Category: Skype for Business

August 21st, 2017 by Skype for Business News Aggregator

Introduction: This blog post will walk you through using a new tool as a unique and easy way to not only experience Microsoft Teams but to also enable you to give successful demos of Microsoft Teams to your team, customer, or organization.

Time: 5-10 minutes

The name of the tool is Microsoft Teams Interactive Demo and can be accessed at Note: This will only demo the chat capabilities of Microsoft Teams.


When you browse to the tool, you will be presented with the following splash screen, type your name and click Next:

On the next screen, understand that you will first receive a guided tour of Teams to understand the app and learn about key features, and then you will have an opportunity to try out real actions to help a virtual team make important decisions. Click Let's get started once ready:

Microsoft Teams will launch, and you will be presented with a wizard that will walk you thru navigating the Teams interface. The first step is to get you familiar with where notifications will appear. Click Next:

The next instruction is to show you where to access the teams you subscribe and are a member of, click Next:

Next, you will learn about channels and how to organize work by topic or project, click Next:

You will see an example conversation or "threaded chat", click Next:

Next, you will learn about ways to make the conversation richer such as embedding images, files, gifs, stickers, emojis and third party connectors or bots, click Next:

You will learn about the tabs at the top of the team channel, such as files, notes and frequently accessed tools. Also note you can pin Office 365 or third party apps. Click Next:

At the end of the wizard, you will be prompted to experience the demo thru hands on, click Next:

A new threaded conversation will appear where Micael @ mentions you. You will then be asked to send a reply. I'm going to say Hello back to the team and click to send it:

In the threaded conversation, other team members will reply welcoming you to the team. Then, a member of the team will ask for feedback on an Excel spreadsheet (directly within the threaded conversation), click the green bar to open the Excel spreadsheet:

The spreadsheet will open within Teams and the chat window will be moved to the right (under the context of the spreadsheet feedback conversation). Ayala is looking for feedback on which design is best, Design 1 or Design 2. Type Design 2.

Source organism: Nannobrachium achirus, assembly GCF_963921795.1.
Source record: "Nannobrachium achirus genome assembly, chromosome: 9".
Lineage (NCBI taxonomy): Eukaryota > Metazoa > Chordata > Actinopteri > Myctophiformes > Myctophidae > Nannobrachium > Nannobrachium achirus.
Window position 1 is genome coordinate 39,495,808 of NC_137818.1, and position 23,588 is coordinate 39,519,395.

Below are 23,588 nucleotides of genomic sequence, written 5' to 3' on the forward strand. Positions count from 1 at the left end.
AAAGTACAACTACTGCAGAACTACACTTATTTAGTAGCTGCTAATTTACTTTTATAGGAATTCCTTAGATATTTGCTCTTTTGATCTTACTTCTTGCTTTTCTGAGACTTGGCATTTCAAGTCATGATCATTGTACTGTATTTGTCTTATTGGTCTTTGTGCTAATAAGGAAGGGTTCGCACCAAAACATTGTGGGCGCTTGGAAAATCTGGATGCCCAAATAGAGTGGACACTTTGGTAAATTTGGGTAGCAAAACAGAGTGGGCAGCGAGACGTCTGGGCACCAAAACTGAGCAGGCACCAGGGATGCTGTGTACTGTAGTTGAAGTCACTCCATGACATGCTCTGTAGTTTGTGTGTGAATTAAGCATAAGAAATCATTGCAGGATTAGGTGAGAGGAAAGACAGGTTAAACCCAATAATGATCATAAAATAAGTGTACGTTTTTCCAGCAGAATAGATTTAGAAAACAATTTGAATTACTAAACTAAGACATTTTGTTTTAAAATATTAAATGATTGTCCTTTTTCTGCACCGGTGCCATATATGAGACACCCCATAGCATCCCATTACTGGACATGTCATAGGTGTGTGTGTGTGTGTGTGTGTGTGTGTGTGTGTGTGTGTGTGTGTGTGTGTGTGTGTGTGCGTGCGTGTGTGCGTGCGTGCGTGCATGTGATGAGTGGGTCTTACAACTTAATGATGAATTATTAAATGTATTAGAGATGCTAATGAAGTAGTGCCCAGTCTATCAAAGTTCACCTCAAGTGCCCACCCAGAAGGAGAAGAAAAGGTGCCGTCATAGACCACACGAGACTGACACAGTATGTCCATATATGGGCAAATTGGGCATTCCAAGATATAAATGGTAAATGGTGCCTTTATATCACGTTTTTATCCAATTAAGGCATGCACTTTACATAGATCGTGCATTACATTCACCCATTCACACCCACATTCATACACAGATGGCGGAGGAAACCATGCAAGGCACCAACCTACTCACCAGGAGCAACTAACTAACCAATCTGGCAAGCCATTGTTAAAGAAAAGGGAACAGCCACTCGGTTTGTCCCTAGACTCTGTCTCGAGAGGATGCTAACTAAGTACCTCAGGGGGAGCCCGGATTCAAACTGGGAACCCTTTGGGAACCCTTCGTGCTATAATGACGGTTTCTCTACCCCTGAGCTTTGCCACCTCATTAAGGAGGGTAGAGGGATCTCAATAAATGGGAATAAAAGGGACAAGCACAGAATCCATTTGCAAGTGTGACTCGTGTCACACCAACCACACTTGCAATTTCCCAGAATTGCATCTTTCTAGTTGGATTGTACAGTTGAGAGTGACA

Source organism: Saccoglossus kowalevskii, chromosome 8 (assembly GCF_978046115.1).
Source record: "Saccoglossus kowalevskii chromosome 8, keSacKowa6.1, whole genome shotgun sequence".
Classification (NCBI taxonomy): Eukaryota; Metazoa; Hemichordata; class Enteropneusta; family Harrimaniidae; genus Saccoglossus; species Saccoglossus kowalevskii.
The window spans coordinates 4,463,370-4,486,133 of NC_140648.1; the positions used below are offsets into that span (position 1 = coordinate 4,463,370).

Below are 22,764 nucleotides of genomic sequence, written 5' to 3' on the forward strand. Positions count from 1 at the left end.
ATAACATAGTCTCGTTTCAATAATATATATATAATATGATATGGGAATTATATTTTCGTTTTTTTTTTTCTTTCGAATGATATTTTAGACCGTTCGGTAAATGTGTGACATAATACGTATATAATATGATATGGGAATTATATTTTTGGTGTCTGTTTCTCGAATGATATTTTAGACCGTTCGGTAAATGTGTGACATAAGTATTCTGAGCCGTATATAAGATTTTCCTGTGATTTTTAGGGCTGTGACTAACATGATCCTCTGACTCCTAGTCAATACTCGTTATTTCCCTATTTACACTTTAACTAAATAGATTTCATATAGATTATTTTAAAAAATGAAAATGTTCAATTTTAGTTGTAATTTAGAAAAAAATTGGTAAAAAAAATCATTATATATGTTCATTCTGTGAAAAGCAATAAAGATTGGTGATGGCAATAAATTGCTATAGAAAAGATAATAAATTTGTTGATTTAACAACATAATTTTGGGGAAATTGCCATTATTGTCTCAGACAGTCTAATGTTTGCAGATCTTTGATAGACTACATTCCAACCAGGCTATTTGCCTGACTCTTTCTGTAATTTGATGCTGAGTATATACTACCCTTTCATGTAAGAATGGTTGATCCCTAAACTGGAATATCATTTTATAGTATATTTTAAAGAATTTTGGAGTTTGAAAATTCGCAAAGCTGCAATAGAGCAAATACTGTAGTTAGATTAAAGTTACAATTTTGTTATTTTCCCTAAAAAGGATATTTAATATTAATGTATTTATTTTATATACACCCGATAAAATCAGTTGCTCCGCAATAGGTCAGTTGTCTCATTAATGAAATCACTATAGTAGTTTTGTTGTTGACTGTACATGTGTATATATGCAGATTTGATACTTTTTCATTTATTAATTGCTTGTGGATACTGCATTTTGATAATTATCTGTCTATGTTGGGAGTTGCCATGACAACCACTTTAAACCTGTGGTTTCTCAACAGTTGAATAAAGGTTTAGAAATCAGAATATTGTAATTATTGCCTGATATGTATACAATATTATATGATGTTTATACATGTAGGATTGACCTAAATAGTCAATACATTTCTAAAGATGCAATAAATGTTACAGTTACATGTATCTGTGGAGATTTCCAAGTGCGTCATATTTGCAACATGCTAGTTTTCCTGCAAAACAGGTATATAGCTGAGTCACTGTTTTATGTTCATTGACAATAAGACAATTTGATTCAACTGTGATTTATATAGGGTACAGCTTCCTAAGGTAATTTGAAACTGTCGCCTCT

Click the Chat icon on the far left to have a 1:1 chat with Emilie:

Once in the 1:1 chat with Emilie, type I have it Covered and press Enter:

Next, click the Activity icon on the left side:

Notice you received a new notification where you were @ mentioned, clicking on the notification will display where you were @ mentioned. Click Next:

Click on the icon to send a meme as your reply back to Danielle:

Next, click the High Five meme:

Type a message and click Done:


You have reached the end of the demo:

Conclusion: While this is a simple demo, it demonstrates using Microsoft Teams in a real world scenario to make a business decision – without ever having to organize a meeting, or make a phone call – in a very quick amount of time. That's pretty powerful, the ability to reduce the amount of meetings and collaborate in real-time. Wow! How do you demo Microsoft Teams to your organization or customers? Let me know in the comments below!






Posted in Skype for Business

August 21st, 2017 by Skype for Business News Aggregator
So I'm headed down to Microsoft Ignite along with a couple other guys from Time2Market. I've decided to setup a Microsoft Team to help us keep recorded, take notes, and share information with others at Time2Market that couldn't go to the conference.

So I decided to see what interesting things I could cook up in our use of Teams. I recently noticed that Microsoft Flow has had quite an update. One of those updates that I really like is that there is now a connector for Microsoft Teams. The connector is pretty basic right now, but it does allow you to post a message. So to start to play with Flow and Teams I decided to cook up a flow that posts the Weather forcast in our Microsoft Ignite Teams General channel.

First off, you need to gain access to Microsoft Flow. There is a free version, but it is limited in some of its features. Beyond that, it appears it is part of every Office 365 and Dynamics 365 plans.

Anyway, now that we got getting access to Microsoft Flow out of the way. Login and Navigate to "My Flows"

This is where you can see all the flows you've created. For the weather flow, there isn't a template that matches what we want to do, so we will need to "Create from Blank".

Microsoft provides some commonly used connectors, but for this flow we need to hit the link for 'Search hundreds of connectors and triggers"

On the search screen click on "Recurrence" and click Advanced Options. Then set the Frequency to "Day", the Interval to "1", Time Zone to "Eastern" and then "2017-08-19T08:00:00" for the Start time. Make sure you change the date to the current day.

Next click on "New Step"

Click "Add an Action" and then search for "Weather". Click on "Get Weather for today".

Set the Location to be "9800 International Dr, Orlando, FL 32819" for the Orange County Convention Center and set the Units to be appropriate for whether you are used to Imperial (US) or Metric (Practically everyone else).

Click "New Step"

Click "Add an Action"

Search for "Teams". Then click "Post Message". At this point you could select a number of places to send this message. You could send it to email, or a mobile notification. A great way to discover is to just scroll through the list of Actions available. 

Select your "Team" from your Microsoft Teams in your tenant. Then select the Channel, the default one created is "General". Finally format the message. You can see in my example I mixed in text along with the dynamic content tags. You can really go nuts and HTML tags to format things how you want.

When done click "Save Flow"